Translated by Katharine Prescott Wormeley.
milar in shape, where the countess kept her books, papers, and jewels. Antique chairs covered with damask, a large and greenish mirror, made in Venice, and richly framed in a sort of rolling toilet- table, completed the furnishings of the room. The floor was covered with a Persian carpet, the richness of which proved the gallantry of the count; on the upper step of the bed stood a little table, on which the waiting-woman served every night in a gold or silver cup a drink prepared with spices.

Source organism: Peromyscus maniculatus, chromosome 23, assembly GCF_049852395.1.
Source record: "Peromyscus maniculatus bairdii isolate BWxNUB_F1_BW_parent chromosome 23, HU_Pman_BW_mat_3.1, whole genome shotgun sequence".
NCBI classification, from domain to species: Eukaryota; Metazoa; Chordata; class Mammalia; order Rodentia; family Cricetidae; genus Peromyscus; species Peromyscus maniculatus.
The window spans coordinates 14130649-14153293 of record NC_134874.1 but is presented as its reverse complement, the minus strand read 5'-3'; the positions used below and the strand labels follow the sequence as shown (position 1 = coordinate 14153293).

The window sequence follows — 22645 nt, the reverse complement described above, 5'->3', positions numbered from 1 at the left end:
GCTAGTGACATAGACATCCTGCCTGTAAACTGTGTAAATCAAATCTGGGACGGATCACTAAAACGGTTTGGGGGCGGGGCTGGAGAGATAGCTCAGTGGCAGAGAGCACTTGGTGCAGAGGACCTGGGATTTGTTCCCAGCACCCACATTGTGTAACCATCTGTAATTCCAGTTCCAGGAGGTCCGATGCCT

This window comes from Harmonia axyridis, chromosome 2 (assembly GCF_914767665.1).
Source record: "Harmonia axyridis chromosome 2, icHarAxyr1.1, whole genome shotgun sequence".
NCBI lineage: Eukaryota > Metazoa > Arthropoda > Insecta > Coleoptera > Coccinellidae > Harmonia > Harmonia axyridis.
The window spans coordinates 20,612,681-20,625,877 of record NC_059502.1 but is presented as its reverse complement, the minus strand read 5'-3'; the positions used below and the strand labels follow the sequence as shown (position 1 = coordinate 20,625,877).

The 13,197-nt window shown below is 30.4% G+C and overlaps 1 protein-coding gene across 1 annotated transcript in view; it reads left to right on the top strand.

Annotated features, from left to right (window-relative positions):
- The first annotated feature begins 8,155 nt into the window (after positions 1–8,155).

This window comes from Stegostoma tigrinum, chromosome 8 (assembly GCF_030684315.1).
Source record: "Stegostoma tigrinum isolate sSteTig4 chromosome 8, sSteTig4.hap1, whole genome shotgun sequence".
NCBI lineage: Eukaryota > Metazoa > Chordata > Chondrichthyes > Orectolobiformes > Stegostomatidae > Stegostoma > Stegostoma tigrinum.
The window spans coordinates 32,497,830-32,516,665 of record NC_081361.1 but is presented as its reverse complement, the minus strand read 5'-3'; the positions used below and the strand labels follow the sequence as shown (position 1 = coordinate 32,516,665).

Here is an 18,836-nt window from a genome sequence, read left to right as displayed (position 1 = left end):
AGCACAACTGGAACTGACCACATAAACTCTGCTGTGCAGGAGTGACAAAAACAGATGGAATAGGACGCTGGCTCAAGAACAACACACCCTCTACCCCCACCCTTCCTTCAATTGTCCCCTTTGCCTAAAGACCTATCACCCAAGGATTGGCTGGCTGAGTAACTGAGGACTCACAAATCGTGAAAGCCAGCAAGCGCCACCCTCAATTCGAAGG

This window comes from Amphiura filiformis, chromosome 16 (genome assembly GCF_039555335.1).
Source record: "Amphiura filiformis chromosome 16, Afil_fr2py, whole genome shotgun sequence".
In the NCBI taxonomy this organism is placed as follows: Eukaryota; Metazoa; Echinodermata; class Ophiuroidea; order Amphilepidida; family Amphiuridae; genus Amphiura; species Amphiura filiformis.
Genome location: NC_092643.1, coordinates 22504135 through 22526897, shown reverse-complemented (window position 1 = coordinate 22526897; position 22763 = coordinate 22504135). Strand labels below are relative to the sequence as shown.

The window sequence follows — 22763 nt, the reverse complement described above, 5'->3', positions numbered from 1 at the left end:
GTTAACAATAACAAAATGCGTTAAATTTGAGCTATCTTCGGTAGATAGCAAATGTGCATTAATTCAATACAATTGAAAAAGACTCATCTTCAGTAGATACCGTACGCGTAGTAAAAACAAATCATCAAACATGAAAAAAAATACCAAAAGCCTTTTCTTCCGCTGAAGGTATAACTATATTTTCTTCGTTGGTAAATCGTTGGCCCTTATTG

After we have gone some way in life we know the secret influence exerted by places on the condition of the soul. Who has not had his darksome moments, when fresh hope has come into his heart from things that surrounded him? The fortunate, or the unfortunate man, attributes an intelligent countenance to the things among which he lives; he listens to them, he consults them--so naturally superstitious is he. At this moment the countess turned her eyes upon all these articles of furniture, as if they were living beings wh